One of the primary ideas behind the Childhood Affirmations Program is to give parents skills they need so they will make fewer mistakes. Because we all have the opportunity to change and grow in the seventh stage of life, we still have the opportunity to discover what we didn’t learn about parenting when we were growing up, or haven’t yet learned as an adult. None of us is perfect, we all have a growing edge, some rough part of our personality that may be getting in the way of parenting well. The good news is that it’s never too late to learn.
That’s why I hope you’ll check out the Strategies for Raising Resourceful, Resilient, and Compassionate Children, which I developed after my children were raised. I hope your learning curve can rise more sharply than mine did.
If parents divorce when a child is two-months old, that rupture in the fabric of the family will leave a different-sized hole in the life of a child than would be true if the child were four, or ten, or eighteen. The same is true of stresses on a family that occur because of a major loss, such as the loss of a job, the loss of a house in a flood, the death of a sibling or a parent. Both the event itself and the age of the child when the event occurs will impact different children differently.
Similarly, a parent who had been a full-blown alcoholic, and then entered a recovery program and turned his life around, will have a different impact on his children depending on their age (as well as their temperament, of course, since some will be naturally more sensitive to his change in behavior than other children will be).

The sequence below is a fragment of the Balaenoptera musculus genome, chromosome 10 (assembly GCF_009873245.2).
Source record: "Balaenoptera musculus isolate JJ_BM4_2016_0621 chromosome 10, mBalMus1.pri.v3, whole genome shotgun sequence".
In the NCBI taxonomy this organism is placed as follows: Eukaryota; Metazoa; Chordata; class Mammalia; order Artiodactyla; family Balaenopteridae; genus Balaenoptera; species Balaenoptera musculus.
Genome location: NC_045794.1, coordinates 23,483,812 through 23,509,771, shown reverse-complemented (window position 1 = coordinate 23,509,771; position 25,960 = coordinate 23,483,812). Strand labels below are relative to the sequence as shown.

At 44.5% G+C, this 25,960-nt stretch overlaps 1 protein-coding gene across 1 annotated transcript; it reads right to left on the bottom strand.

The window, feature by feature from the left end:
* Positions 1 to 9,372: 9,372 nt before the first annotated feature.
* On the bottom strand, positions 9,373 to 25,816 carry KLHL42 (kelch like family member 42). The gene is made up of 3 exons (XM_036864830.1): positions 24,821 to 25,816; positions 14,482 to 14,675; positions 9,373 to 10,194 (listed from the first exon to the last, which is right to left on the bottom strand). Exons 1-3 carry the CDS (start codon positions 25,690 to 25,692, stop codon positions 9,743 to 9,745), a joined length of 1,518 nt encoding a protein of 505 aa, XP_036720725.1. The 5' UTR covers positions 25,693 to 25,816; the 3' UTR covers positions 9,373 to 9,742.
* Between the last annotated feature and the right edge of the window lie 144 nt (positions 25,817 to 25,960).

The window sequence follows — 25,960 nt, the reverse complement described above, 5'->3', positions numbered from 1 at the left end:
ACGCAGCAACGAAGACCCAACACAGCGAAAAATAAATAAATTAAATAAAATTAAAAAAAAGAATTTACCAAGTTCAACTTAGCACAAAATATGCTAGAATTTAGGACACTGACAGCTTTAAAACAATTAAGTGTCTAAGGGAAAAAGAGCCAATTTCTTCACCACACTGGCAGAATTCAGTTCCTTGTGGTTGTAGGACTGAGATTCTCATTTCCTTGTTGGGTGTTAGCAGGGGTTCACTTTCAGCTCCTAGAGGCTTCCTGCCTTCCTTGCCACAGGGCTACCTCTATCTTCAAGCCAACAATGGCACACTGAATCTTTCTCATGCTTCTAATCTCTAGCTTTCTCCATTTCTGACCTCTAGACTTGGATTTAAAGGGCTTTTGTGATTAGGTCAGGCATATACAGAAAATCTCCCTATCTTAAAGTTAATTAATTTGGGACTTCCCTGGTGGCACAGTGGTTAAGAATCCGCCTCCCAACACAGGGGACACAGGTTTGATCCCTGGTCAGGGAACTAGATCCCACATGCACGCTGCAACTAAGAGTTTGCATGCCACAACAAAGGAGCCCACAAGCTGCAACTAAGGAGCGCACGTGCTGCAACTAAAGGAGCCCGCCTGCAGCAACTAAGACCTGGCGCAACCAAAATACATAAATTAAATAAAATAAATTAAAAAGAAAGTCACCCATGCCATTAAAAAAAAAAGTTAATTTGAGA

Children Help Choose Their Role in the Family
It seems to me that one of the most significant influences in creating different children in the same family comes from the fact that we all have two basic psychological needs; one is the need to belong and the other is the need to be special. When the first child is born, the temperament of that child will help determine the role she plays. For example, if she is naturally easy-going and eager to please, her parents are likely to talk about that trait, which reinforces it, since she receives positive attention by continuing to do what she is temperamentally programmed to do anyway.
Let’s say she then has a little sister who is naturally a bit more excitable and inquisitive, causing her to be told “no” a lot and to get into trouble. When the first child is then referred to as “our compliant child,” both children can discover a role for themselves that sets them apart. The first by being “good” and the second by being “not-so-good.”
There are other combinations, of course. There is the child who is referred to as the “sports enthusiast” in the family and the child who is “our quiet scholar.” Each role brings a distinction to that child, even though the characteristics that set him or her apart aren’t really that significant. But the perception of everyone involved perpetuates a label that gives each child a feeling they aren’t like their brother or sister. They are special.